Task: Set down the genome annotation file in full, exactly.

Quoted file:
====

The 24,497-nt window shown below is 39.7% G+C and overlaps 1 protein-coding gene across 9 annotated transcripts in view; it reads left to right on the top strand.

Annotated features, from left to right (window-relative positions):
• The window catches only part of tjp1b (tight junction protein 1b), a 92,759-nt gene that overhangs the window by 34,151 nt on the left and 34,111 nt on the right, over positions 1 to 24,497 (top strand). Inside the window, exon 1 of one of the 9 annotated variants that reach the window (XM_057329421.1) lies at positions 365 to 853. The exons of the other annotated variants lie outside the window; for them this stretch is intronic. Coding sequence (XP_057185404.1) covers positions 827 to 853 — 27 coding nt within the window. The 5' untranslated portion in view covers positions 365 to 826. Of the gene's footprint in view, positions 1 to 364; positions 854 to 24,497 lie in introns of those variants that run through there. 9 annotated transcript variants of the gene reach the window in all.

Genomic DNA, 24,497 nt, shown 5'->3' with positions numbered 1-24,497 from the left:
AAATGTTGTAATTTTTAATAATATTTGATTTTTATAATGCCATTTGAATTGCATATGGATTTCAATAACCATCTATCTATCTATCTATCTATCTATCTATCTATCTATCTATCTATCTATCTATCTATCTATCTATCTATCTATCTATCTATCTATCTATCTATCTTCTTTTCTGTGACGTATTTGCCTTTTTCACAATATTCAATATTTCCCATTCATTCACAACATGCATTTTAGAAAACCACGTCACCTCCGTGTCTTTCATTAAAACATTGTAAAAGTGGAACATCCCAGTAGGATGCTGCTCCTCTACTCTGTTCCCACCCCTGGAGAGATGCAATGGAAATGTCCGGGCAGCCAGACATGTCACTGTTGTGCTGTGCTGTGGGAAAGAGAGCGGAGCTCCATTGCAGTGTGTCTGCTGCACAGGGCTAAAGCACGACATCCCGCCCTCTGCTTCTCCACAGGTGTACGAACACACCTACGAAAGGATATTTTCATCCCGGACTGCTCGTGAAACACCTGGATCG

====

The 24,497-nt window shown below is 39.7% G+C and overlaps 1 protein-coding gene across 9 annotated transcripts in view; it reads left to right on the top strand.

Annotated features, from left to right (window-relative positions):
• The window catches only part of tjp1b (tight junction protein 1b), a 92,759-nt gene that overhangs the window by 34,151 nt on the left and 34,111 nt on the right, over positions 1 to 24,497 (top strand). Inside the window, exon 1 of one of the 9 annotated variants that reach the window (XM_057329421.1) lies at positions 365 to 853. The exons of the other annotated variants lie outside the window; for them this stretch is intronic. Coding sequence (XP_057185404.1) covers positions 827 to 853 — 27 coding nt within the window. The 5' untranslated portion in view covers positions 365 to 826. Of the gene's footprint in view, positions 1 to 364; positions 854 to 24,497 lie in introns of those variants that run through there. 9 annotated transcript variants of the gene reach the window in all.

Genomic DNA, 24,497 nt, shown 5'->3' with positions numbered 1-24,497 from the left:
AAATGTTGTAATTTTTAATAATATTTGATTTTTATAATGCCATTTGAATTGCATATGGATTTCAATAACCATCTATCTATCTATCTATCTATCTATCTATCTATCTATCTATCTATCTATCTATCTATCTATCTATCTATCTATCTATCTATCTATCTATCTATCTTCTTTTCTGTGACGTATTTGCCTTTTTCACAATATTCAATATTTCCCATTCATTCACAACATGCATTTTAGAAAACCACGTCACCTCCGTGTCTTTCATTAAAACATTGTAAAAGTGGAACATCCCAGTAGGATGCTGCTCCTCTACTCTGTTCCCACCCCTGGAGAGATGCAATGGAAATGTCCGGGCAGCCAGACATGTCACTGTTGTGCTGTGCTGTGGGAAAGAGAGCGGAGCTCCATTGCAGTGTGTCTGCTGCACAGGGCTAAAGCACGACATCCCGCCCTCTGCTTCTCCACAGGTGTACGAACACACCTACGAAAGGATATTTTCATCCCGGACTGCTCGTGAAACACCTGGATCG